Piper says the word “meet” in 1 Thessalonians 4:17 is important: we are “caught up to meet the Lord in the air” which means believers are “a group of people going out to meet someone and accompanying them back into the place you just went out from.” “We rise to meet the Lord in the air, and then like a great band of welcoming, we come back with him for his established judgment and rule.” Piper believes “there is one great, glorious second coming of the Lord in our future. He will come once more to give relief to his church and judgment to his adversaries and to establish his kingdom. We come back with him for his established judgment and rule.” 

2. No Secret 

Some commentators have said that Christ will return for His beloved in secret; the world of unbelievers won’t know it. That view is fundamental to a series like Left Behind where, at the very start, Christians disappear without explanation. Writers at BillyGraham.org say that Christ will return publicly. “The rapture will not be secret, since it will be part of Christ’s visible and triumphant return to end this present evil age.” Whatever one believes about Christ’s return — whether He takes believers before or after the Tribulation — we won’t be going quietly. 

3. Other Arguments 

Theorists also debate the timeline. Will the Tribulation be exactly seven years long? Will the thousand-year period last for a literal millennium or just a very long time? The Prophet Daniel was given a vision in which there would be 69 weeks from the edict to rebuild Jerusalem until the Messiah appeared (Daniel 9:20-27). Each week stood for seven years and this prophecy was fulfilled to the day. There is one prophetic week remaining which equals seven years, but time has stopped since Christ’s death and resurrection. That final week before the end of the world will be the duration of the Tribulation.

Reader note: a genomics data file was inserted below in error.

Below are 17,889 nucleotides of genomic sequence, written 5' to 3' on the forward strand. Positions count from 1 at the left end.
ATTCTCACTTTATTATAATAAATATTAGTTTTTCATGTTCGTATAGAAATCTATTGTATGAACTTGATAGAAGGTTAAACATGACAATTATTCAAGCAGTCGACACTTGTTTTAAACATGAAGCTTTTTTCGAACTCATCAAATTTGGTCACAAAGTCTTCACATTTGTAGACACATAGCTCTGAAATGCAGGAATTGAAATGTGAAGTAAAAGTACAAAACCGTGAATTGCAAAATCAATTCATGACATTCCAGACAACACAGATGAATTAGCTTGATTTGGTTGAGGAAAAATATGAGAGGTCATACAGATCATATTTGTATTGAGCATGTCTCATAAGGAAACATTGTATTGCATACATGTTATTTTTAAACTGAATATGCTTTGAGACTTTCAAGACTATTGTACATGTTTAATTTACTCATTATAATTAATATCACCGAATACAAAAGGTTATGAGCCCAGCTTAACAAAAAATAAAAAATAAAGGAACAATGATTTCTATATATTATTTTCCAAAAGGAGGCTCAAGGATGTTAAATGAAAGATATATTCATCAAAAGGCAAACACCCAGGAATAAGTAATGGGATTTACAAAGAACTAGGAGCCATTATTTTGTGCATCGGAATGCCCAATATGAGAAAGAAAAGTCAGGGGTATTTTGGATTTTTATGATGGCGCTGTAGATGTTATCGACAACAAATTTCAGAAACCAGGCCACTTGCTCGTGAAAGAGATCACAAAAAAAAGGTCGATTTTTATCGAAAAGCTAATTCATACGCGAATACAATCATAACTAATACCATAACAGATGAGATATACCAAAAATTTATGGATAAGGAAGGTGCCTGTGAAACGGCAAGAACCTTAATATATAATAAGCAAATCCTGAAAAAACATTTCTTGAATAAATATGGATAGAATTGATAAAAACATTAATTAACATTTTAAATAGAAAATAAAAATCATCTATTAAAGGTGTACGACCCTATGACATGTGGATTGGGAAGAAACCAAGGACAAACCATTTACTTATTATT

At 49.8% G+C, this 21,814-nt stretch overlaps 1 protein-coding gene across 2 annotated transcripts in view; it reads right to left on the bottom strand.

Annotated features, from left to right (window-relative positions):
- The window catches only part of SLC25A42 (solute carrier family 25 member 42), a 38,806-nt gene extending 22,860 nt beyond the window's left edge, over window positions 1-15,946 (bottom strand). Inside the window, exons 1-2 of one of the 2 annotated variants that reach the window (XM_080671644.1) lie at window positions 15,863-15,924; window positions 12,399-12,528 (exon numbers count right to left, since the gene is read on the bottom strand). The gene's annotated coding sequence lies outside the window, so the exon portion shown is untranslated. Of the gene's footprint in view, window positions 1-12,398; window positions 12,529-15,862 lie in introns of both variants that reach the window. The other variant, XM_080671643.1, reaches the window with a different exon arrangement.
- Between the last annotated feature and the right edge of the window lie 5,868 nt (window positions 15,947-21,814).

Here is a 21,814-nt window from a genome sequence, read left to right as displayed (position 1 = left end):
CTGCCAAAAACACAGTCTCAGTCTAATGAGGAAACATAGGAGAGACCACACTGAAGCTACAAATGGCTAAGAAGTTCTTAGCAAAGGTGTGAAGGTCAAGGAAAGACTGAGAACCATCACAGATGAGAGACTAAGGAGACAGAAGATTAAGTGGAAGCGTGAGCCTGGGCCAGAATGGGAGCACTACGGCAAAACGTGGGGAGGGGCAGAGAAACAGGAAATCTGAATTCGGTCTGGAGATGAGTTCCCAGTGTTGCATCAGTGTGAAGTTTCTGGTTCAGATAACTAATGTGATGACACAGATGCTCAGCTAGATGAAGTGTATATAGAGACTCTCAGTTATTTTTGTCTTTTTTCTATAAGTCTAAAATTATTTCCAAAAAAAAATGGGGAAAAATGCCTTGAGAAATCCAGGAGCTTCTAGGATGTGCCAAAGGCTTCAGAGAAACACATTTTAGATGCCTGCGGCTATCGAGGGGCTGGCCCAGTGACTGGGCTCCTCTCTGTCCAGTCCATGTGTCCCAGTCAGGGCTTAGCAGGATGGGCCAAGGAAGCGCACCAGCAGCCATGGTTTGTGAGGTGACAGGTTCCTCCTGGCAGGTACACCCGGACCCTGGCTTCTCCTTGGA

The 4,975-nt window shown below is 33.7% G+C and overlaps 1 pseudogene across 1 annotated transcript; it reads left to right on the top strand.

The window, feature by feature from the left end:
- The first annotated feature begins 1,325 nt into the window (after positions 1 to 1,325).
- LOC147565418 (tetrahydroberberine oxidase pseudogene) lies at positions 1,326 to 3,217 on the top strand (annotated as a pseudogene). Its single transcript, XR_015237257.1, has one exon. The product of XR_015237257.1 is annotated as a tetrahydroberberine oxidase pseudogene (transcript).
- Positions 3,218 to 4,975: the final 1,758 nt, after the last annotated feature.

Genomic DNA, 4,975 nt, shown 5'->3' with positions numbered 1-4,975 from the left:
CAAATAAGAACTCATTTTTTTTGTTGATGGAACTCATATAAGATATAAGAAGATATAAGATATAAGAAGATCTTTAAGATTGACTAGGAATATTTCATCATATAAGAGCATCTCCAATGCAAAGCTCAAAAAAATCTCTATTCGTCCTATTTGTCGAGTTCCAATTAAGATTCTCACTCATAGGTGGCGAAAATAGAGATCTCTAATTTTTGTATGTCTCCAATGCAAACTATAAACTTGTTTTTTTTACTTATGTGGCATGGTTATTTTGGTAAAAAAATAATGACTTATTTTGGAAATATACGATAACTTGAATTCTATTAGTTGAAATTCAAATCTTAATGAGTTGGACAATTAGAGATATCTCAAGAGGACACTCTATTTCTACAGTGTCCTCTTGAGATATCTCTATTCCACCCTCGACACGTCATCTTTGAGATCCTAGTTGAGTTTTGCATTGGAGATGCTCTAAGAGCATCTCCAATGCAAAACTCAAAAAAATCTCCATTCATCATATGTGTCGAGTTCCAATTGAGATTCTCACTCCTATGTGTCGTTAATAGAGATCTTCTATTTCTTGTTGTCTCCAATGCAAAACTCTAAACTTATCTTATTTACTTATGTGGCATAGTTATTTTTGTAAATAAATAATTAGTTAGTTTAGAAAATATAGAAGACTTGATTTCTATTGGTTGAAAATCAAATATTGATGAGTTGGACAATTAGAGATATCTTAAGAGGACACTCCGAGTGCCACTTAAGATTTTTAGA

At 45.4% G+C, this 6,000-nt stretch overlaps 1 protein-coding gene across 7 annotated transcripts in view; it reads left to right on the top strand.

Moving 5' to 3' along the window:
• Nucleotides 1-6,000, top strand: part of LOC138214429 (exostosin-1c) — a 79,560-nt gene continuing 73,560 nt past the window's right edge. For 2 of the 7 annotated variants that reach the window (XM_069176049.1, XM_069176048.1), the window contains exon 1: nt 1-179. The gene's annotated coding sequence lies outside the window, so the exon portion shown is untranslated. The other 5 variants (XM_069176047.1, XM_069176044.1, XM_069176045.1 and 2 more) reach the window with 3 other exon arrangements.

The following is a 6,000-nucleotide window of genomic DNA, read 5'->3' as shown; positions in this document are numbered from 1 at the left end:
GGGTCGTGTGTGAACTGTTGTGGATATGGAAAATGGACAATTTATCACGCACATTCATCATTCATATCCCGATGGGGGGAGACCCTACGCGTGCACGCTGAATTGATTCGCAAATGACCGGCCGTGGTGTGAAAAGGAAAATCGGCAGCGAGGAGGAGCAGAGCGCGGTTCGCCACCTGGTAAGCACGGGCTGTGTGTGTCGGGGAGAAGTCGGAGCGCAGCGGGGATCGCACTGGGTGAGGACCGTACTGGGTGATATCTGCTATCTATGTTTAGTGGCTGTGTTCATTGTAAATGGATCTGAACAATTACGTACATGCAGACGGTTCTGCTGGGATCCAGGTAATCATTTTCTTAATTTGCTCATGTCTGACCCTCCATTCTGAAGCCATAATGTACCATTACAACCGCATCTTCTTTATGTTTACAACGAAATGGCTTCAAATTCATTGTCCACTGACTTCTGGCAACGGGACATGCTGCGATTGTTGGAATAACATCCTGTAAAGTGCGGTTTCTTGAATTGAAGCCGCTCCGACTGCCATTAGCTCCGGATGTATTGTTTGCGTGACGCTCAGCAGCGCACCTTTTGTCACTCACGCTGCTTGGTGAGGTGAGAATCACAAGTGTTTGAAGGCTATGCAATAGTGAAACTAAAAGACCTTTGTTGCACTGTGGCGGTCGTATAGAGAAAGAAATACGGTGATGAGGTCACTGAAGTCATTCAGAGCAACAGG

One must wonder why God would be so literal with Daniel as to the 69 weeks and not be equally specific as to the length of that final week. His Word is consistent, so the Tribulation is most likely seven-years long. “Antichrist and the False Prophet will be cast into the ‘Lake of Fire’ without dying, and will be still there and alive when Satan is cast in a 1000 years later” as stated in Revelation 20:3. At this time, “Satan will be bound and cast into the "Bottomless Pit," where he will be "sealed up" for 1000 years.” and the Tribulation will end. 

Since Revelation is full of imagery and metaphor, scholars disagree as to whether or not God refers to a literal thousand-year span or a very long time. Such uncertainties, however, should not occupy Christians as much as the state of their hearts towards Christ when He returns. 

Summary of the Rapture

The most important detail is “that all Christians hold in common that Christ will ultimately return bodily, visibly, and gloriously to reign and rule with His resurrected and transformed saints forever and ever.” “But about that day or hour no one knows, not even the angels in heaven, nor the Son, but only the Father” (Matthew 24:36). His presence does not prevent the children of God from suffering, but by remaining close to the Son, Christians will remain steadfast in the time of tribulation. “Keep watch, because you do not know on what day your Lord will come” (Matthew 24:42). 

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Candice Lucey is a freelance writer from British Columbia, Canada, where she lives with her family. Find out more about her here.